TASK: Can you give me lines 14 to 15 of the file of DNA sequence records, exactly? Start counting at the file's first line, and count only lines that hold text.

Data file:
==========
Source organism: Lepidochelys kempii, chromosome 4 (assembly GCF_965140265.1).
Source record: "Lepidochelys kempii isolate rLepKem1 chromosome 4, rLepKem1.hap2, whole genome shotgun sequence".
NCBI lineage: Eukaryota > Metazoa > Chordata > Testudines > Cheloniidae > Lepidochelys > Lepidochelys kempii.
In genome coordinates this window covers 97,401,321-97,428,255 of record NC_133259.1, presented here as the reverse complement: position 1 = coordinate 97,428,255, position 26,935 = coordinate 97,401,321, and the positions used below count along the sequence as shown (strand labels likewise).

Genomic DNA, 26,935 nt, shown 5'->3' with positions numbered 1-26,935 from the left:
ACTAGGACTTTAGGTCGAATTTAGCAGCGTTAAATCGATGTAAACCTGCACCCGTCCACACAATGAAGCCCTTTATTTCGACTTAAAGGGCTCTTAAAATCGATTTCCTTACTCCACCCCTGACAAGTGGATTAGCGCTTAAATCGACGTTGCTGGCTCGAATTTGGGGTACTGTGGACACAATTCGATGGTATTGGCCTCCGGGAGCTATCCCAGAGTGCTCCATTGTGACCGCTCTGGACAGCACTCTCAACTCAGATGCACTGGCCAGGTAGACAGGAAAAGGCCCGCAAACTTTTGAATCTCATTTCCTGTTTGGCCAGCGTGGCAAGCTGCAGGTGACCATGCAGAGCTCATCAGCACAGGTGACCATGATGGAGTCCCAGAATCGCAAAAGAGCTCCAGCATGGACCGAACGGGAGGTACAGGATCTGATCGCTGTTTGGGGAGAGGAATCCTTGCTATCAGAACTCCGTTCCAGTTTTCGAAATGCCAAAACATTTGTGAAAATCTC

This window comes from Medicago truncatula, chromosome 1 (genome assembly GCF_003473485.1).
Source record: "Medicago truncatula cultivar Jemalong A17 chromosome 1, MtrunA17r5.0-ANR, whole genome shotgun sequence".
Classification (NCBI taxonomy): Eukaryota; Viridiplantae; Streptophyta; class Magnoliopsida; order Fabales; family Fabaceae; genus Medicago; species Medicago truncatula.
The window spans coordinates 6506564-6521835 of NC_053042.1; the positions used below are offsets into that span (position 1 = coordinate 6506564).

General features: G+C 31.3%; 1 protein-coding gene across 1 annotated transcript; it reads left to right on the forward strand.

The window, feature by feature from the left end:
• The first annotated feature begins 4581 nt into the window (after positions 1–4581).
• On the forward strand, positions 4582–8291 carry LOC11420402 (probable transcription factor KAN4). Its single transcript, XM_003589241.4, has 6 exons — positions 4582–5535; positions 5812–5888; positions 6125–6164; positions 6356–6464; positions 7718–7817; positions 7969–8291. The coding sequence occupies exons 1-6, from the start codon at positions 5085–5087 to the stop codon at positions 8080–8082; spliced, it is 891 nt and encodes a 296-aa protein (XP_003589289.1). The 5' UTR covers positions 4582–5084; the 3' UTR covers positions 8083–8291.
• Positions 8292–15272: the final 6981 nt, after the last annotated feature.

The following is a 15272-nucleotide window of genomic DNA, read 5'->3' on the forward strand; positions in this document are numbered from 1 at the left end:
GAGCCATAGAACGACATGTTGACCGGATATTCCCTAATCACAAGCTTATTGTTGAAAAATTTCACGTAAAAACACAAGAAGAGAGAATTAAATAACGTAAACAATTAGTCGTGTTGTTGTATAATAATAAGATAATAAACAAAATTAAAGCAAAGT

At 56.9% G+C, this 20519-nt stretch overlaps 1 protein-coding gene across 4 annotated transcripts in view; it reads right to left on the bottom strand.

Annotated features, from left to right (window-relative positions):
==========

• On the forward strand, positions 4582–8291 carry LOC11420402 (probable transcription factor KAN4). Its single transcript, XM_003589241.4, has 6 exons — positions 4582–5535; positions 5812–5888; positions 6125–6164; positions 6356–6464; positions 7718–7817; positions 7969–8291. The coding sequence occupies exons 1-6, from the start codon at positions 5085–5087 to the stop codon at positions 8080–8082; spliced, it is 891 nt and encodes a 296-aa protein (XP_003589289.1). The 5' UTR covers positions 4582–5084; the 3' UTR covers positions 8083–8291.
• Positions 8292–15272: the final 6981 nt, after the last annotated feature.